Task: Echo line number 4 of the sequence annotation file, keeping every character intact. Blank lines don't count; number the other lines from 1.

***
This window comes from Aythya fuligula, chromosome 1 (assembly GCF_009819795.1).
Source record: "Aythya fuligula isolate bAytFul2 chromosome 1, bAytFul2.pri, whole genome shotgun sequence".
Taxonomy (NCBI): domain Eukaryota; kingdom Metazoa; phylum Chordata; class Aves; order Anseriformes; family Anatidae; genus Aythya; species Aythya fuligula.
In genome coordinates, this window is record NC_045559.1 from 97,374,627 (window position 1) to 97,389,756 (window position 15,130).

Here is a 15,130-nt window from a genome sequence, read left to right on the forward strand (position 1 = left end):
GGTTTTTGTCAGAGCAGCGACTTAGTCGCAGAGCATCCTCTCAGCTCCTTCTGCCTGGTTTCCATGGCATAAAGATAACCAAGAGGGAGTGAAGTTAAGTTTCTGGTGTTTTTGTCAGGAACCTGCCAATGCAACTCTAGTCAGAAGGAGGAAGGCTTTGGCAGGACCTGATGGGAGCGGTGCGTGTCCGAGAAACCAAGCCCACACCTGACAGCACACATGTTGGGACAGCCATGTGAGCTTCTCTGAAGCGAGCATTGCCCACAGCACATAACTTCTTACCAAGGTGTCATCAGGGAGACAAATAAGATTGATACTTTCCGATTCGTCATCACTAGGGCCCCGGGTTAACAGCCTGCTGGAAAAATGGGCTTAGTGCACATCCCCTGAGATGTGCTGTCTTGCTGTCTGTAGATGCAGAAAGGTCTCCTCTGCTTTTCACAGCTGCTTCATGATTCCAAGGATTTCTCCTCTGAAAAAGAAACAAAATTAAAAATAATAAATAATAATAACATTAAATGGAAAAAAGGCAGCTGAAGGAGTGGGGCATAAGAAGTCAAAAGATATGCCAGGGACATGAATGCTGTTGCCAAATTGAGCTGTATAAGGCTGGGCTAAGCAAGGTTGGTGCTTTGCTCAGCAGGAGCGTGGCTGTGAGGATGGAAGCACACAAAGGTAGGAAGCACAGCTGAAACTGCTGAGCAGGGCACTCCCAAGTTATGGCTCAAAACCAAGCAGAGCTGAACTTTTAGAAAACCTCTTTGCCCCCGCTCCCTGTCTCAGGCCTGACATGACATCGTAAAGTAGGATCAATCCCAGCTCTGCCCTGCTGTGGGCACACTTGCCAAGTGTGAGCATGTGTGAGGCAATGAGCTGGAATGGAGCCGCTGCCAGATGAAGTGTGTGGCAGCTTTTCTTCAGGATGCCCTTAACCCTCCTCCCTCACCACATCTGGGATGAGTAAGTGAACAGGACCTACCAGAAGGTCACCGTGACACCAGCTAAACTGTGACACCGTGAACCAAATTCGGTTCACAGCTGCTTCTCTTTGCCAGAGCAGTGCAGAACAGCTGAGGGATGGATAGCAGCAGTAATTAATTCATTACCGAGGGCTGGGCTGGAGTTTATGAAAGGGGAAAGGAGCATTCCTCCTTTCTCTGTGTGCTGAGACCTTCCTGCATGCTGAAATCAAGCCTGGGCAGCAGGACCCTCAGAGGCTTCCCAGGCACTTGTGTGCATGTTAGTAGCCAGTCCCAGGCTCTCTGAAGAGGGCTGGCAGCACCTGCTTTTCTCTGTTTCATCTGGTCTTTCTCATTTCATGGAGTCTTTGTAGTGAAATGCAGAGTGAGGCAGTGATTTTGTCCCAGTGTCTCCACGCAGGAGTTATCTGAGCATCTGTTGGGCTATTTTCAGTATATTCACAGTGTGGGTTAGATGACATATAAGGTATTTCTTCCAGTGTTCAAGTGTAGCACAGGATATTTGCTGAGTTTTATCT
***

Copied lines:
In genome coordinates, this window is record NC_045559.1 from 97,374,627 (window position 1) to 97,389,756 (window position 15,130).